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In Alonso v. Westin Homes Corporation, a Texas appellate court considered whether summary judgment was proper in a premises liability case. The case arose when a framer was working on homes being constructed by Westin Homes Corporation and related companies. He didn’t have a written agreement either with the company’s framing contractor or the framing contractor’s subcontractor, for which he worked directly. The framing contractor was doing its work under an independent contractor agreement.

While on the job, the framer fell and hurt his arm. He’d been putting together plywood to create the flooring for the second floor and stepped on a weak spot that broke and resulted in his fall. He’d been using a saw that was modified by the framing subcontractor so that the safety cover wouldn’t engage. When he fell, the framer tried to throw the saw away, but he inadvertently engaged it so that the blade was spinning as he fell. He landed on the saw and sliced his arm, suffering severe lacerations and nerve damage.

The framer sued Westin, claiming negligence, negligence per se, gross negligence, and premises liability. The defendant filed a motion for summary judgment, arguing there was no evidence it had been negligent per se or grossly negligent. It also claimed it didn’t have control over how the work was done and didn’t actually know of the dangerous condition that caused the framer’s nerve damage.

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In Texas and many other states, property owners owe different duties of care to different visitors to their property, based on the reason for the visit. The highest duty of care is owed to invitees, who are people who enter the property for mutual economic advantage. For example, a shopper at a retail store is an invitee of the retail store. A lesser duty is owed to a licensee—a person who enters the property for his or her own benefit.

In Burch v. Texas Health Presbyterian Hospital Dallas, the plaintiff appealed from a summary judgment motion dismissing her personal injury lawsuit against a hospital. The case arose while a daughter was visiting her mother, who was being treated at the defendant’s hospital.

While there, she slipped and fell in a puddle in front of the elevator bank. She sued for negligence. In her complaint, she described herself as a “licensee” of the hospital. She also pled that the defendant owed her a duty to use ordinary care in connection to dangerous conditions of which it was aware, but she wasn’t. She asked for $450,000 in damages, which included her pain and suffering and medical expenses.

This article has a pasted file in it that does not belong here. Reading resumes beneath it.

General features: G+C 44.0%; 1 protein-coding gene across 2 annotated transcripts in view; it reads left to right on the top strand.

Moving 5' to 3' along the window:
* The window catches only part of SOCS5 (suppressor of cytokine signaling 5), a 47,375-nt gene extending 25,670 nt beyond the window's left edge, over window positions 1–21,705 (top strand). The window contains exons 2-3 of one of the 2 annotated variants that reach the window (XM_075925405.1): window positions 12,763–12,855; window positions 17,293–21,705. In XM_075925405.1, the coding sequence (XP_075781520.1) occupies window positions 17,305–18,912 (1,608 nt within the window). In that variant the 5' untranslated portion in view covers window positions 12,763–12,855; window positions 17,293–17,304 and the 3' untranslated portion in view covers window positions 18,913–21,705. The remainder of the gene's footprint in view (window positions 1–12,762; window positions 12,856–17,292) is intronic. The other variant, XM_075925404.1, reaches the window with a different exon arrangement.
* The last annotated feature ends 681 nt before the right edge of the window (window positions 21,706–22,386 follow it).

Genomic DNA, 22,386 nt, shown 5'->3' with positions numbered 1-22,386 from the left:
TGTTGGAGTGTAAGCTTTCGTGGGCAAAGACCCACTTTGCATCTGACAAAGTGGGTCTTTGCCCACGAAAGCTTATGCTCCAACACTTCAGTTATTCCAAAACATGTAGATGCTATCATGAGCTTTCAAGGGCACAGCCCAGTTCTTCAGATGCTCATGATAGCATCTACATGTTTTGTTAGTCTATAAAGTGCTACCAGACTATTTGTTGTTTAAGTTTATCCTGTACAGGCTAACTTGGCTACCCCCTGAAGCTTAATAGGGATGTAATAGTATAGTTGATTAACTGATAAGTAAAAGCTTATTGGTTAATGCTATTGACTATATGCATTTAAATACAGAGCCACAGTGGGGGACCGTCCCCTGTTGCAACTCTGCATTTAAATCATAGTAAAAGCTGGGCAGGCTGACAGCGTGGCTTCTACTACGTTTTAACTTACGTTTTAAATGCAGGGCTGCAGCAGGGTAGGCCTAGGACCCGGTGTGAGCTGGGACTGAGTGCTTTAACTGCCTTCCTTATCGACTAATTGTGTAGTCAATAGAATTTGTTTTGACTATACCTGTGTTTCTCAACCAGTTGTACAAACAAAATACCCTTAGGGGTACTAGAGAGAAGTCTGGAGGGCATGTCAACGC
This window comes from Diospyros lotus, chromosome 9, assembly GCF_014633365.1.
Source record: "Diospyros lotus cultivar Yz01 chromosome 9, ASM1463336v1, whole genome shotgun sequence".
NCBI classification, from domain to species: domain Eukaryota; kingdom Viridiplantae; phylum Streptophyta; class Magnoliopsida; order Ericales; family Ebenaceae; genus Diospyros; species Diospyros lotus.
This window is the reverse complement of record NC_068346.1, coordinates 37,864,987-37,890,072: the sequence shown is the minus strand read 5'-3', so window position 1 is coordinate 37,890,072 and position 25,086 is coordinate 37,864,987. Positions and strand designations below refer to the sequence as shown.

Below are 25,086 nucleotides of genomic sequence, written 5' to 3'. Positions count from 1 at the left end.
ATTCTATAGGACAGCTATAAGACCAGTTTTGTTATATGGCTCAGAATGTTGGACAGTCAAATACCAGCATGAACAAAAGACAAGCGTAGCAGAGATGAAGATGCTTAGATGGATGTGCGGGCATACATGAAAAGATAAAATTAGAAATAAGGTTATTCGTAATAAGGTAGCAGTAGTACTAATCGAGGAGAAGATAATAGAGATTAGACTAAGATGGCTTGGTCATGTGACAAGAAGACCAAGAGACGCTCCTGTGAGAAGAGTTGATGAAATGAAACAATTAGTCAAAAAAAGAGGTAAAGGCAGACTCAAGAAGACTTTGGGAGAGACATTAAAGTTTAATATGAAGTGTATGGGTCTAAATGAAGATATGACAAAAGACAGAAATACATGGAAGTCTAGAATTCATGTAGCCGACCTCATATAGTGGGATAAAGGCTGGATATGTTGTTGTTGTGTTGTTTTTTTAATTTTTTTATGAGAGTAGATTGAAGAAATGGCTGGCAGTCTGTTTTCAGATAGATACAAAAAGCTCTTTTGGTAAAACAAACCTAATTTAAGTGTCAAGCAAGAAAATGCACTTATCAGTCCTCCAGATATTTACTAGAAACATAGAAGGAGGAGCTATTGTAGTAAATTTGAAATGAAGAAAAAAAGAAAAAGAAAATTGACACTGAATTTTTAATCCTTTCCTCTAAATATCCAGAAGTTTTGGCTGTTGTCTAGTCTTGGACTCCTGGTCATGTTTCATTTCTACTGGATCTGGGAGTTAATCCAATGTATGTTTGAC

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In Constantino v. Dallas County Hospital District, the plaintiff appealed an order dismissing her personal injury case. The plaintiff had sued a county hospital for personal injuries after a television fixed to the wall in her aunt’s hospital room fell on her shoulder and arm and hurt her. She claimed the hospital had negligently furnished personal property in an unsafe condition. Ordinarily, a governmental hospital would be immune from suit, except under certain conditions in which it is waived.

In this case, the plaintiff claimed waiver under Texas Civil Practice & Remedies Code § 101.021(2) on the ground that her injuries had been caused by the use of tangible real or personal property. She argued in the alternative that the falling television was a premises defect, such that immunity was waived under § 101.022.

The trial court granted the defendant’s plea to the jurisdiction on the premises defect claim but denied it on the other claim. The hospital appealed. The appellate court ruled that the plaintiff had simply styled the premises defect claim differently in her § 101.021(2) claim. It also ruled that the petition didn’t show she couldn’t cure the pleading defects and state a claim within the waiver of immunity under § 101.021(2).

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Gonzalez v. Bandera County arose when the plaintiff was thrown from his motorcycle on a Texas public road while crossing a cattle guard in 2013. While crossing the cattle guard, which was maintained by Bandera County, he lost control of the vehicle and crashed.

The plaintiff filed suit against the county and others, claiming that the cattle guard presented an unreasonably dangerous risk of harm, due to an unreasonably dangerous difference in height between the paved road and the cattle guard. He also claimed that bars of the cattle guard weren’t welded together appropriately, such that there were sharp edges exposed in a gap. He also claimed that there were no signs warning that a cattle guard was coming.

The county filed a plea to the jurisdiction and argued it had sovereign immunity from suit. The court granted this plea. The plaintiff appealed.